Former players expect ragged start to NFL season
The retired two-time MVP, who knows a thing or two about being a veteran quarterback mentoring a rookie, initially thought first-round draft picks Jake Locker in Tennessee and Christian Ponder in Minnesota had a chance to be productive this season.
Not anymore, after the league's labor strife wiped out teams' offseason programs. So Warner isn't surprised to see those clubs pursuing veteran QBs.
But former Indianapolis Colts coach Tony Dungy isn't sure experienced quarterbacks will be able to make a quick adjustment to new systems, either.
Warner predicts a lot of miscommunication early in the season: receivers turning one way while quarterbacks throw the other; offensive linemen stepping in a different direction than their running back is cutting.
"So much of the NFL and even some great players is about reps and about getting out there and doing it," Warner said Wednesday. "Whether it's the physical part of it where you just get used to running around or running a route or dropping back and throwing. Or the mental side of it is seeing a play, hearing a play and being able to execute it.
"Everybody talks that, 'We don't like the OTAs; we don't like a long training camp.' But really when it's all about football, that's what really prepared us and gets us ready for the season."
Fellow former MVP Barry Sanders said it wouldn't be conditioning that caused players problems.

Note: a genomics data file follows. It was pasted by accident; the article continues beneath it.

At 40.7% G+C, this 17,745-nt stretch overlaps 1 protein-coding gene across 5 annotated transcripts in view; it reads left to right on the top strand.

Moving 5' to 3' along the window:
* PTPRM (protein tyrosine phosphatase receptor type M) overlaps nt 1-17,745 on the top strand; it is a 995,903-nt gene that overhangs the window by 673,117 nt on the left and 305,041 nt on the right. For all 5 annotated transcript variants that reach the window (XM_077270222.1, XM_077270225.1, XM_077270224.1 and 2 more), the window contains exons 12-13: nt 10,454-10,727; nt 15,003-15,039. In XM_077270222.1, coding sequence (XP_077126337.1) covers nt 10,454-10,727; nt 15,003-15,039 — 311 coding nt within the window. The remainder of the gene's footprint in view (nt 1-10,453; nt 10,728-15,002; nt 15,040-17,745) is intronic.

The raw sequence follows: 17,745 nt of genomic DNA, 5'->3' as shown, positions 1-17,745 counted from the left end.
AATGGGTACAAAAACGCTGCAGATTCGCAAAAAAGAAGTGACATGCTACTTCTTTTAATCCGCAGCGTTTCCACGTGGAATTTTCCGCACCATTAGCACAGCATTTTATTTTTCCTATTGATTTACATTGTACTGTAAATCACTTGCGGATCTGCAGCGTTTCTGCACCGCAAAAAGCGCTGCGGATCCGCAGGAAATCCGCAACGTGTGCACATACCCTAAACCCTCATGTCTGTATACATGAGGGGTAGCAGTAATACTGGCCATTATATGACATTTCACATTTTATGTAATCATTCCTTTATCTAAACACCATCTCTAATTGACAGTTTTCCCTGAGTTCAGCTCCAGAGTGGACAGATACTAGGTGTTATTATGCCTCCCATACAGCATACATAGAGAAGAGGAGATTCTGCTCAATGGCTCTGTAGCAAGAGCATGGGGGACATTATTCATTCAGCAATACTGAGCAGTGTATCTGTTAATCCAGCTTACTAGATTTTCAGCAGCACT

"You don't start working out when training camp starts; you start that long before," he said before the retired players took part in an event promoting the launch of the "Madden NFL 12" video game. "Now schemes, things like that you may see a difference."
This tighter window to prepare isn't unique to this preseason — in some ways, the challenges facing teams now are a preview of future years, with the new labor deal reducing offseason organized team activities and practice during training camp.
"All of a sudden if you go from no hitting to the ferocity of the regular season very quickly, it will be interesting to see how that plays out," Dungy said, calling that abrupt transition his main worry.
And those rookies who will probably struggle to make an impact? That may not be limited to this season, since they'll have less time to learn their teams' systems under the new rules.
"What's going to happen is they're going to learn it during their rookie year and during their second year," Dungy said. "We're so impatient that we're going to say, 'Oh, they drafted this guy with the 10th pick in the draft and he's not playing. What's wrong? He's a bust.'
"He's not a bust. He just hasn't had enough time in the system, and we're going to have to wait until Year 2 on a lot of these rookies."
Dungy said teams with new coaches or coordinators were "at a huge disadvantage." He expects those staffs will lean especially heavily on veterans in the preseason.
So those players, expecting to see less of the field in exhibitions than in the past, may be in for a rude awakening to find it's just the opposite. These veterans will be hitting less in training camp under the new deal, but they may be taking more hits in preseason games.
The NFL prides itself on its competitive volatility from year to year — making the playoffs one season is hardly a guarantee of a return trip the next. But continuity might count for a lot in the months after the lockout. Warner thinks the Packers, Steelers, Patriots and Saints find themselves in a nice situation.
"As we all know in the NFL, if you come out quickly it pays huge dividends because it's not a very long season," Warner said.
Said Dungy: "It may be a little easier to repeat than it has been in the past."